In this case, we are reading a historical record. Kings is not meant to express doctrine. It records events as they occurred, and that means it includes a lot of things as they happened. As we all know, reality does not always fit into theology. The moment does not always appear to fit into the narrative.
2. Consider rhetoric vs. dogma. Throughout Scripture, the prophets say things that don’t conform to theology. They are momentary revelations that are often rhetorical devices. Nathan manipulated David through a story (2 Samuel 12). Ezekiel was commanded to prophesy while his wife lay dying (Ezekiel 24:18). Elisha made iron float (2 Kings 6:6).
This kind of stuff was not meant to be permanent truth. It was momentary revelation. Rhetorical acts and statements do not present doctrine. In fact, it is a terrible idea to form doctrine from these kinds of situations. If a prophet tells a story about something happening in heaven, he isn’t teaching the doctrine of heaven. He is bringing forth a point.
3. God deals differently with kings and nations. This might be hard to grasp, but the way God works with kings and nations is very different from the way he works with individuals. God forbids murder but at times commands war. David, a man after God’s own hearts, was not allowed to build the Temple because of his bloody past (according to 1 Chronicles). Paul tells us to honor those in authority over us while Jesus defied Caesar when Caesar’s law conflicted with God’s.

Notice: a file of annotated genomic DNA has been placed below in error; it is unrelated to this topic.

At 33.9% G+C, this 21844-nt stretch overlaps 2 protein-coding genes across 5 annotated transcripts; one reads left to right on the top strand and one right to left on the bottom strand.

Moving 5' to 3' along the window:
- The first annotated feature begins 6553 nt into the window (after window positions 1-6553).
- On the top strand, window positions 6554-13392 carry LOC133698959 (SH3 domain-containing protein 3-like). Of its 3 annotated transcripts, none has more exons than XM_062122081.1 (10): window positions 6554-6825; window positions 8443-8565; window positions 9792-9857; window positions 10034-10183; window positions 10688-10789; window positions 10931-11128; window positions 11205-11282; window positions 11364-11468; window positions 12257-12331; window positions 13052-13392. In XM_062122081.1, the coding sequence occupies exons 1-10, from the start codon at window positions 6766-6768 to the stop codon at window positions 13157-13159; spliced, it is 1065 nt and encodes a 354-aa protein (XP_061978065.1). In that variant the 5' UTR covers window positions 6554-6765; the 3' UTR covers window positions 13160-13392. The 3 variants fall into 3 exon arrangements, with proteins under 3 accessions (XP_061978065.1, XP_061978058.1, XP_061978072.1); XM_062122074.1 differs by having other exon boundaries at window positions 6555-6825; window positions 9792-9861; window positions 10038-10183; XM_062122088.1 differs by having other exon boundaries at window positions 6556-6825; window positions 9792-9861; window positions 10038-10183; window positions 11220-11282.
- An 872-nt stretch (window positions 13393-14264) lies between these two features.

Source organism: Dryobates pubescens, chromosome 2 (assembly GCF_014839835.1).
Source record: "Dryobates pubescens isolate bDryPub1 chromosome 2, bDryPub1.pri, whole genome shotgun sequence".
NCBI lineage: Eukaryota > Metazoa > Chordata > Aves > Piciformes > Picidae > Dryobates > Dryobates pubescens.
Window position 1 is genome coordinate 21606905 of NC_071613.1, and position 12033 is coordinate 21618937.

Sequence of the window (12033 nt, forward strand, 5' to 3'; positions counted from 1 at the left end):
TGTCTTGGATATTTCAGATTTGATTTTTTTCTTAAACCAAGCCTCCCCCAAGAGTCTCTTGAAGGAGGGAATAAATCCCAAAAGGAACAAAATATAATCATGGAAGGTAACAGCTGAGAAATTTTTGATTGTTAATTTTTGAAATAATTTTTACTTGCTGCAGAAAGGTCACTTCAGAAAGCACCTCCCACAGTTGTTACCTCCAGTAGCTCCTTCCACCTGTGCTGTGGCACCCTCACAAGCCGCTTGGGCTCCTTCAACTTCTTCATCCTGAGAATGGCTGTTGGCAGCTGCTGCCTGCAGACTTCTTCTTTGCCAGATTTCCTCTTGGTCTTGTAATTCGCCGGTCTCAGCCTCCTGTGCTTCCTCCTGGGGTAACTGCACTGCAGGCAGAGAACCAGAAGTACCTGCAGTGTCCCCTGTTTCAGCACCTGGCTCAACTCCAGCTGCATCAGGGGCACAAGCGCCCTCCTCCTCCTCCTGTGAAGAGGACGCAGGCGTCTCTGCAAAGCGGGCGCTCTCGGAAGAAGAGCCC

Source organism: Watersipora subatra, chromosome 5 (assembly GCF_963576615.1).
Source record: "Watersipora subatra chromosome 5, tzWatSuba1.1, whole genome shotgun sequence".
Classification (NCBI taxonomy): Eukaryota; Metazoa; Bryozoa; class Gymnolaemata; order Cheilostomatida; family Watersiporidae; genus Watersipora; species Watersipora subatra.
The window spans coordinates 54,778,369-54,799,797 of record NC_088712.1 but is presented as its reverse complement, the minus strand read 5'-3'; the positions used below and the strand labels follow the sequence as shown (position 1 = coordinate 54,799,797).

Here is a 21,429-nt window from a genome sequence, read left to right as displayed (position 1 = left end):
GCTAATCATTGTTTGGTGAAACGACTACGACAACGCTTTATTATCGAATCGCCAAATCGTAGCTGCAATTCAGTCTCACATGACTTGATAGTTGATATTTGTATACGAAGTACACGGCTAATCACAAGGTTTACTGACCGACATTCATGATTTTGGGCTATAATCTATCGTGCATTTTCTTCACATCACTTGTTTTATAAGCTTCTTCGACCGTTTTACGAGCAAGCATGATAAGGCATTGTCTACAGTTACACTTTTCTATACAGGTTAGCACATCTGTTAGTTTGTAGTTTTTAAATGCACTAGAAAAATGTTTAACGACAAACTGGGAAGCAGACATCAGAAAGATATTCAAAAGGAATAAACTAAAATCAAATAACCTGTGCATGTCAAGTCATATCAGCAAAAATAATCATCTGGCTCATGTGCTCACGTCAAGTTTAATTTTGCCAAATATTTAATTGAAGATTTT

Of the three things I am listing here, this is the one I am most uncomfortable with. The Scriptures make it clear that God both controls the hearts of the kings and rulers AND that some kings and rulers are evil. God deals with kings and nations in ways that don’t make sense to individuals. That’s all I can say about the topic, really. If I ever figure out a formula or system for understanding it, I will let you know.
So, back to the question. What to do with 1 Kings 22?
First of all, we are reading things as they happened and that means we have to believe that Micaiah actually said this to Ahab and Jehoshaphat. But we are also reading the rhetoric of a prophet and the point is not the parable of YHWH and his spirits but rather the prophecy that Ahab would die. That was true.
It is easy to dwell in the valley of minutiae and argue about why Micaiah put things this way. Perhaps it is the same reason that John used the image of Caesar’s triumph in describing the throne room of God some three thousand years later in the Revelation (Revelation 4). It is a momentary revelation.
Perhaps it was a reflection of Micaiah’s knowledge of Ahab’s own workings. The way Ahab’s servant Zedekiah responds seems to indicate that Micaiah struck a nerve. Perhaps Ahab had held a counsel earlier to draw Jehoshaphat down to battle, and that the counsel had looked and sounded very much like the one Micaiah described.
Maybe God does mislead the leaders of nations to bring about their downfall? After all, he did harden pharaoh’s heart during the ten plagues.
What this text does not teach is that YHWH sits in heaven trying to figure out how to lie to and manipulate the average person. This narrative is not normative, meaning we don’t form doctrine from it. We accept it as true, but we also accept that it is meant to explain Ahab’s downfall – not to establish principles for our lives.